Historic Huguenot Street preservation assistant Carsten Stoever coaches Leslie LeFevre on brick-making. (Photo by Lauren Thomas)

In Historic Huguenot Street (HHS)’s ongoing efforts to restore the circa-1721 Abraham Hasbrouck House, the organization invited staff members and local leaders to get their feet dirty and stomp the locally drenched clay to create bricks that will ultimately become part of one of three hearths in the newly restored house.

This past Thursday, HHS board members and staff, along with New Paltz Town Supervisor Susan Zimet, Ulster County Clerk Nina Postupack, historian Susan Stessin-Cohn and HHS executive director Tracy McNally all stripped off their boots and socks at the HHS restoration workshop and worked the Wallkill River Valley clay and sand with their feet. Then they molded it and cut it and packed it into a mold, where it was then left out to dry and eventually fired in kilns by members and faculty of the SUNY-New Paltz ceramics department.

“Whenever we’re doing a project, I try to find ways of bringing the community in,” said McNally. “Eighteenth-century brickmaking is fascinating and requires human labor to get the job done, so we thought it would be great to invite a few local leaders in to learn about the process and help us make some bricks.” She noted that because of the tight space, “we couldn’t invite everyone in, but through the press we’re hoping to spread the word about just some of the work we do here.”

P.J. Prouss, an HHS restoration expert, explained to the group that in the 1990s, when they went to replace bricks from the chimney and hearth of the Bevier/Elting House, they searched “throughout the country to find bricks with the appropriate size and dimension in keeping with the historic integrity of the house, but we could not find any.” To that end, the restoration crew at HHS decided to do what their ancestors had done and people had been doing for thousands of years: make their own bricks, using traditional 18th-century methods and the same local clay that the Huguenots used from the banks of the Wallkill River.

“It was summer, so it was warmer and we were all outside and made thousands of bricks,” he said. “It was a great time. Not to say it wasn’t extremely labor-intensive; but hey, you will all get a good workout, you’ll exfoliate your feet and the clay will make them soft. So think of this as a spa treatment,” he said with a laugh.

There was a rough patch of clay that needed some serious foot-stomping, and then an already-worked batch that still needed to be worked with water and sand. After the clay became soft and pliable enough, it was moved to a workbench, where HHS restoration crewmembers assisted their visitors in learning how to slice the clay with a traditional leveler and then work it into an eight-by-eight-inch wooden mold.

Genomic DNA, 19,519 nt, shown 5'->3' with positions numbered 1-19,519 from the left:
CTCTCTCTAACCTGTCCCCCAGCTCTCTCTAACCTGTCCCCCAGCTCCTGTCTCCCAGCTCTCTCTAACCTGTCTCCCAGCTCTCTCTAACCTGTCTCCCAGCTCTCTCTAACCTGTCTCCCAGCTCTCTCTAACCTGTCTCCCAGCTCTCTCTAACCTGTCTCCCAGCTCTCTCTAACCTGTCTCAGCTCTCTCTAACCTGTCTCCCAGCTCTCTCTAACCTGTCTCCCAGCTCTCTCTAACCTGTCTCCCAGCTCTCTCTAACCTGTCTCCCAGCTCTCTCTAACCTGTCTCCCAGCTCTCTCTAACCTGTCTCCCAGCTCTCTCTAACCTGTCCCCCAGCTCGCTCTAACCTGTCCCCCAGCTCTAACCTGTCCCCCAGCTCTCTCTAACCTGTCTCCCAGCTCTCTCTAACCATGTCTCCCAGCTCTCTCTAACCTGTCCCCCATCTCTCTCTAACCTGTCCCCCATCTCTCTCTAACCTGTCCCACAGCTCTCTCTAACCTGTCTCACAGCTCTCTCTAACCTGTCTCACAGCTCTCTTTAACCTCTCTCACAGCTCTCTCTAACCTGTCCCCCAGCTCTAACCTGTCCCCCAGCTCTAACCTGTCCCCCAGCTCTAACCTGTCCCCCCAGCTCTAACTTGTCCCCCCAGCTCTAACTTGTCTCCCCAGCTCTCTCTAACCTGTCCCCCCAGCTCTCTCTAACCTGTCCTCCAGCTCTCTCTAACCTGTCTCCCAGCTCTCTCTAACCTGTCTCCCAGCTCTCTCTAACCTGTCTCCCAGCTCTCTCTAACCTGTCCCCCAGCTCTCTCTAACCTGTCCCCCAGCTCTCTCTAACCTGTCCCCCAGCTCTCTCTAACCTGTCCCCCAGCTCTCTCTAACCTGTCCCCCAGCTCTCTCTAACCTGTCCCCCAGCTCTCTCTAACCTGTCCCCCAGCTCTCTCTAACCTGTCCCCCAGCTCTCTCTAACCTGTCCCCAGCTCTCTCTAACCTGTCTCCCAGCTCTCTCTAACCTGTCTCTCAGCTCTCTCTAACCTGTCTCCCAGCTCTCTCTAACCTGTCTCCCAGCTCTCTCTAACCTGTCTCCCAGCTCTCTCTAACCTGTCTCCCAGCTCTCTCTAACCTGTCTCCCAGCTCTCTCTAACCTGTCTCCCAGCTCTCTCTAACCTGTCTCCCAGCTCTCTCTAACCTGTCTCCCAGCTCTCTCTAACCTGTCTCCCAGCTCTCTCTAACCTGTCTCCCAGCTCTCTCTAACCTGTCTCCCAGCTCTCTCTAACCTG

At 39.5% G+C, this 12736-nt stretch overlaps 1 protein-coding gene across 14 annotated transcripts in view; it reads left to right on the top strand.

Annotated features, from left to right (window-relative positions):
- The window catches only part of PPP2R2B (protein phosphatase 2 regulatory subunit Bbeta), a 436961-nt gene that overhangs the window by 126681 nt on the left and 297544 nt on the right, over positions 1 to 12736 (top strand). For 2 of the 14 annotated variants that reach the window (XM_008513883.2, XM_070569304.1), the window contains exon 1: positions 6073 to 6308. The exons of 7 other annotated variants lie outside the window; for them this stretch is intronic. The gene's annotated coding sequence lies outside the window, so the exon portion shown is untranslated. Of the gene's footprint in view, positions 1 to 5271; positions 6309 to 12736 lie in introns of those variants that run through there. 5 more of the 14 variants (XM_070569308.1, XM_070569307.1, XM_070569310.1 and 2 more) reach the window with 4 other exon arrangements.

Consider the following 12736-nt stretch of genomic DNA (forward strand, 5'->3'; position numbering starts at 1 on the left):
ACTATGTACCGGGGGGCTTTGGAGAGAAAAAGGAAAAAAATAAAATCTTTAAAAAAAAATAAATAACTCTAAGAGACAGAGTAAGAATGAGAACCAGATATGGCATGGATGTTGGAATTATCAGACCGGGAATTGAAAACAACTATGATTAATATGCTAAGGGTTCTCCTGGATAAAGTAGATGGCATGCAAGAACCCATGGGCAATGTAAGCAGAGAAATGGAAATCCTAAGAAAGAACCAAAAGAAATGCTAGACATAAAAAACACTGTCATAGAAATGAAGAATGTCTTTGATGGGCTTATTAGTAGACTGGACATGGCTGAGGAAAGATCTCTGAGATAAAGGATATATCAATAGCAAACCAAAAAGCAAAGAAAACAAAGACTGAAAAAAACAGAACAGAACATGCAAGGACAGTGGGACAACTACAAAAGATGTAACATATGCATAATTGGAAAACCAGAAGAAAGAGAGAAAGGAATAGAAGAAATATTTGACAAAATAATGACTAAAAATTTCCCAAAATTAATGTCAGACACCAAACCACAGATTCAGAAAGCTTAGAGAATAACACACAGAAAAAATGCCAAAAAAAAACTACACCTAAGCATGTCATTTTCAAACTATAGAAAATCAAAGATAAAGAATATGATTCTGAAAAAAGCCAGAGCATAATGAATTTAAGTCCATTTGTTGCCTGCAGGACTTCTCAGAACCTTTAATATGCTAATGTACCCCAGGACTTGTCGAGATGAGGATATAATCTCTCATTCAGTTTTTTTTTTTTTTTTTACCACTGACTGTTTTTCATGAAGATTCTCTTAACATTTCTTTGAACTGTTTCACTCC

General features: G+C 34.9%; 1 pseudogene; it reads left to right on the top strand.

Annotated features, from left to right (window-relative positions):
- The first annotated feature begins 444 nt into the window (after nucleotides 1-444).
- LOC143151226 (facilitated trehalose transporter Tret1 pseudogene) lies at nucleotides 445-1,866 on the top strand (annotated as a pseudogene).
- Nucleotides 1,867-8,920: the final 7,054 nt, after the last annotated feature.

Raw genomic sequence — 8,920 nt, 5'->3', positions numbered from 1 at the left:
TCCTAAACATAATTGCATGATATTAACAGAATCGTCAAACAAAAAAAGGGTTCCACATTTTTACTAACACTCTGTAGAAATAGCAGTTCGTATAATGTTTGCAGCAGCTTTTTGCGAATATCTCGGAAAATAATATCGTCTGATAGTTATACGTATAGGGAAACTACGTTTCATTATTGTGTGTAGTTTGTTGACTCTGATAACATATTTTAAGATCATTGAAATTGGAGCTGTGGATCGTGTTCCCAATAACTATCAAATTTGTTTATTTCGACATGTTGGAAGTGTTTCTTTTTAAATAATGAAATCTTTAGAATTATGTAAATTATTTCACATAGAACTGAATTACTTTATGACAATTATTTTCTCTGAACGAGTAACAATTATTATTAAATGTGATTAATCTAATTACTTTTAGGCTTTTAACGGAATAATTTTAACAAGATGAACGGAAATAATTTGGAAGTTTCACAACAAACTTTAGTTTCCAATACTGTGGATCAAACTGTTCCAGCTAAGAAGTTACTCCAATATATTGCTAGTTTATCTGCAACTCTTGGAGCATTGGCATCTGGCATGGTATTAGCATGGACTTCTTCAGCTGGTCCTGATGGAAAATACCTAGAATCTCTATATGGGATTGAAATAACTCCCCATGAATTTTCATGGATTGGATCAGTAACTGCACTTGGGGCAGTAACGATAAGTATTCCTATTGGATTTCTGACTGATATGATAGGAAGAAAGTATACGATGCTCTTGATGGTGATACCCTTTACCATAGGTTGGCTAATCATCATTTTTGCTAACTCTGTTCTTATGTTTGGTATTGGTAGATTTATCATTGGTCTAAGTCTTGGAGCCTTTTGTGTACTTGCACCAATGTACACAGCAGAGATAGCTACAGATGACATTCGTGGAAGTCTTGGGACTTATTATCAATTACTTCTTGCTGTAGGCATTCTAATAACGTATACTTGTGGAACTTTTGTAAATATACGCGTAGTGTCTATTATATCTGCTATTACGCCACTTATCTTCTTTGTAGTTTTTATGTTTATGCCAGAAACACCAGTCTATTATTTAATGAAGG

As Zimet and Ulster County Historical Society president Suzanne Haupsburg and Stessin-Cohn, McNally and Postupack began their brickhouse dance on the cold clay, the mood of the workshop turned gay, with laughter and music playing and everyone marveling at how elegantly dressed Postupack was, with pedicured toes and a long velvet skirt that she just tucked up and then went to work like an 18th-century Huguenot! Not only did they get a workout, but the “green” bricks were set out to dry for a number of weeks and then are slated, along with hundreds of other bricks, to be fired at the SUNY-New Paltz kilns. McNally explained that the bricks made this past week will be installed, when finished, in the “earliest-built section of the Abraham Hasbrouck House.”

This is just one part of HHS’s major restoration of the Abraham Hasbrouck House, which is one of seven early-18th-century houses owned by the museum, a National Historic Landmark located on Huguenot Street in the Village of New Paltz. According to McNally, construction of the stone house was begun circa 1721 by Daniel Hasbrouck, the son of Abraham Hasbrouck, a French Huguenot and original settler of New Paltz, and was completed circa 1735. Typical of New Paltz’s stone houses, it was built in three sections, with the center room being the earliest and flanking rooms built as the family’s size and wealth increased. The house contains many elements of Dutch Colonial architecture, including large jambless fireplaces and an opkamer, or upper chamber, where it is believed that Maria Hasbrouck, Daniel’s widowed mother, resided.

This preservation project is based on the findings of ten years of intensive research conducted by a team of architectural and material culture historians, and is intended to represent a rare achievement of historically accurate restoration. Originally work began with restoration of the roof and frame. The current stage, slated for completion in July 2012, focuses on the restoration of the interior sections of the house to its circa-1760 appearance and the creation of furnished rooms for public interpretation. Floors, walls and fireplaces are being restored and historically appropriate stairs and woodwork added. Accurate restoration of the exterior features, such as windows, doors and masonry pointing, will be addressed in later stages.

HHS will celebrate the completion of the historic project with a ribbon-cutting ceremony and reception on Saturday, July 21. To learn more about the various structures, events, lectures, history, collections and mission of HHS, just log onto www.huguenotstreet.org. ++